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Dear all,
in Switzerland we have very regularly sambucus in e.g. roman sites and
layers (waterlogged and not!) - as andy says they seem to bee among the
toughest.... and also we are always thinking about if they are may be
recent contamination or not - but at least some cannot be, definitively.
regards
Stefanie Jacomet

>Dana and list,
>
>My main experience with Sambucus seeds was in the investigation of plant
>macrofossil assemblages (waterlogged) from Holocene and late-glacial
>alluvial sediments in southeast England (Thames and Medway valleys).
>Sambucus seeds were one of the most ubiquitous macrofossil remains to be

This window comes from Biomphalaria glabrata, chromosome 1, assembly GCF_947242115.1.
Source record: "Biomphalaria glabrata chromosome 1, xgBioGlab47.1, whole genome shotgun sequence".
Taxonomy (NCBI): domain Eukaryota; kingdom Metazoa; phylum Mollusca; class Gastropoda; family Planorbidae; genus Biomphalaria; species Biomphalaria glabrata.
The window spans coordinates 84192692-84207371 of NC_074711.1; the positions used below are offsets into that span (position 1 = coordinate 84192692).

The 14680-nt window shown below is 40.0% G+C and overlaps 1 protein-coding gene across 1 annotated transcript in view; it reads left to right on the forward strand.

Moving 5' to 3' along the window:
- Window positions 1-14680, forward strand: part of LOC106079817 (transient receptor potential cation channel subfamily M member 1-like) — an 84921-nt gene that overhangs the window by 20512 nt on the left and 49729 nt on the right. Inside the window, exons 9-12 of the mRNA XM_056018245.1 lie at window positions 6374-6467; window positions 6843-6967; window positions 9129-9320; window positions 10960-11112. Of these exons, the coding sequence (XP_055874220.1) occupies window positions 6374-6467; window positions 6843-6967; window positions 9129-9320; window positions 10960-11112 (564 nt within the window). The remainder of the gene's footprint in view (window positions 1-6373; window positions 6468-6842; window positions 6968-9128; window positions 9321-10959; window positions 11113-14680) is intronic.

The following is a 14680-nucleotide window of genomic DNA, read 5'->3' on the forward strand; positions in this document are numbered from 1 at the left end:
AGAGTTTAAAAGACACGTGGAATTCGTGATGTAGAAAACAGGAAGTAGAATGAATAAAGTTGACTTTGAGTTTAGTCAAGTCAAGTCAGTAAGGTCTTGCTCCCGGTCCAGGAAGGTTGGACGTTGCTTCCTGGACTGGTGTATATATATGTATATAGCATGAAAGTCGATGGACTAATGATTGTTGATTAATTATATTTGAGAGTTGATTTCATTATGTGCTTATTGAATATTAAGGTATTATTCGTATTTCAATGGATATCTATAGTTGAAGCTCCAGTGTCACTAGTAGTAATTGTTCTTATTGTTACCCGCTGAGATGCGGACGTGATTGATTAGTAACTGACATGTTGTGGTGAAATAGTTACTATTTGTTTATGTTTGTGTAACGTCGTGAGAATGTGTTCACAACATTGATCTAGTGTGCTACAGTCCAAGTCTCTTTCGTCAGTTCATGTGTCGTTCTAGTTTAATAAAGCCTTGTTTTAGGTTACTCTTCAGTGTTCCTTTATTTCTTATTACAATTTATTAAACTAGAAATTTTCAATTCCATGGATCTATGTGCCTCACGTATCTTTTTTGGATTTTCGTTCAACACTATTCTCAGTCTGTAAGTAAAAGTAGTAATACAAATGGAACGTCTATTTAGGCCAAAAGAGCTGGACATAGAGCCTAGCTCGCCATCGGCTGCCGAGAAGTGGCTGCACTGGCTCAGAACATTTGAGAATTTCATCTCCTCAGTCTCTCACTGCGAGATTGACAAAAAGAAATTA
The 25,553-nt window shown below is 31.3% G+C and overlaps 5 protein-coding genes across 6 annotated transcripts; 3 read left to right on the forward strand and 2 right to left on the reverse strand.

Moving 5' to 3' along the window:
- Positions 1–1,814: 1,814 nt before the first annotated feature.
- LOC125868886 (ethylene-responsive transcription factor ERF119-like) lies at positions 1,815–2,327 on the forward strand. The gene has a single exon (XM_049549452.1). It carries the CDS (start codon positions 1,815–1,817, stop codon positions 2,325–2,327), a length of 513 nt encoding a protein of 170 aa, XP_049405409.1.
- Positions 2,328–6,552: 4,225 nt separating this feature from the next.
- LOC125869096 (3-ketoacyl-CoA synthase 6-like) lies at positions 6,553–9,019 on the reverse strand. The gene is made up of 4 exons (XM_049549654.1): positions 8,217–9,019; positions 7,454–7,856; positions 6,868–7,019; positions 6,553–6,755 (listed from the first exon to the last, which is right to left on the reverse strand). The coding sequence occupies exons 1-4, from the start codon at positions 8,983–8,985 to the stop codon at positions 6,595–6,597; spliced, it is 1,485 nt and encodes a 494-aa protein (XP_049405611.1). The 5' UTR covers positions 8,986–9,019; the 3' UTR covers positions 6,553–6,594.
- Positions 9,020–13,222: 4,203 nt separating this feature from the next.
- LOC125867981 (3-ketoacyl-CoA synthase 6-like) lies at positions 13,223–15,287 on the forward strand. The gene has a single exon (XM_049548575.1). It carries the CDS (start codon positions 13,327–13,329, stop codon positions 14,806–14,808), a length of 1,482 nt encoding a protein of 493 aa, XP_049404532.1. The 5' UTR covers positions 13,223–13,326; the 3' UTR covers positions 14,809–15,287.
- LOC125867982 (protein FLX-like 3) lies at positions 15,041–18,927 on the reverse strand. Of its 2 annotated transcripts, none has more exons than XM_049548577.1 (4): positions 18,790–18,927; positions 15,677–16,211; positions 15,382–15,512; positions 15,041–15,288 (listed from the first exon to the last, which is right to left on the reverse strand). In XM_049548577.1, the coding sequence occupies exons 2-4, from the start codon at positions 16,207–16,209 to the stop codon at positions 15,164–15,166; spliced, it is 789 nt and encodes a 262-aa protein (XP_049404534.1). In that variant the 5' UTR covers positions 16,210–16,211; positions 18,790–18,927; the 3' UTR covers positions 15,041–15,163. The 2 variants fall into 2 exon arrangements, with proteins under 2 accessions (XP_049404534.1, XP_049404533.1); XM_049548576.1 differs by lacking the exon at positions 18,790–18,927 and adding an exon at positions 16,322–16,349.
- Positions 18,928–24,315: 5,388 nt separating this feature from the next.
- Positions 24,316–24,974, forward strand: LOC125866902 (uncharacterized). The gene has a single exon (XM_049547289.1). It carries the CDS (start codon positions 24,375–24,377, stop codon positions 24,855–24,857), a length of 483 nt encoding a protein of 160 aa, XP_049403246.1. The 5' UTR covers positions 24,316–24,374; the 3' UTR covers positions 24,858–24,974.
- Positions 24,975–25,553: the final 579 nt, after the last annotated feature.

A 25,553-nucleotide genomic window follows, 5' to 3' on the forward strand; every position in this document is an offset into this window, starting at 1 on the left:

>found, surviving even in sands and gravels that were otherwise sterile. It
>has been my suspicion for years that they are among the toughest and most
>persistent seeds in existence. This meant that they had a great potential
>for being re-worked and I tended to play down their interpretative
>importance, unless the assemblages were thought to be mostly autochthonous
>(i.e. backswamp deposits). Unfortunately I have no sites where I can
>compare charred and uncharred preservation.
>
>Best Wishes
>
>Andy Fairbairn
>--------------------
>
>Dr Andrew S Fairbairn
>School of Archaeology and Anthropology,
>A D Hope Building
>Australian National University
>Canberra
>ACT 0200
>Australia
>
>Tel: (02) 6259 0176


Prof. Dr. Stefanie Jacomet
Seminar für Ur- und Frühgeschichte
Abteilung Archäobiologie/Archäobotanik-Labor
c/o Botanisches Institut
Schönbeinstr. 6
CH-4056 Basel

Tel.: +41 61 267 35 15/07
Fax.: + 41 61 267 29 86
email: [log in to unmask]
homepage: http://www.unibas.ch/arch/

Tel priv. 079 322 39 17 handy / 061 971 26 12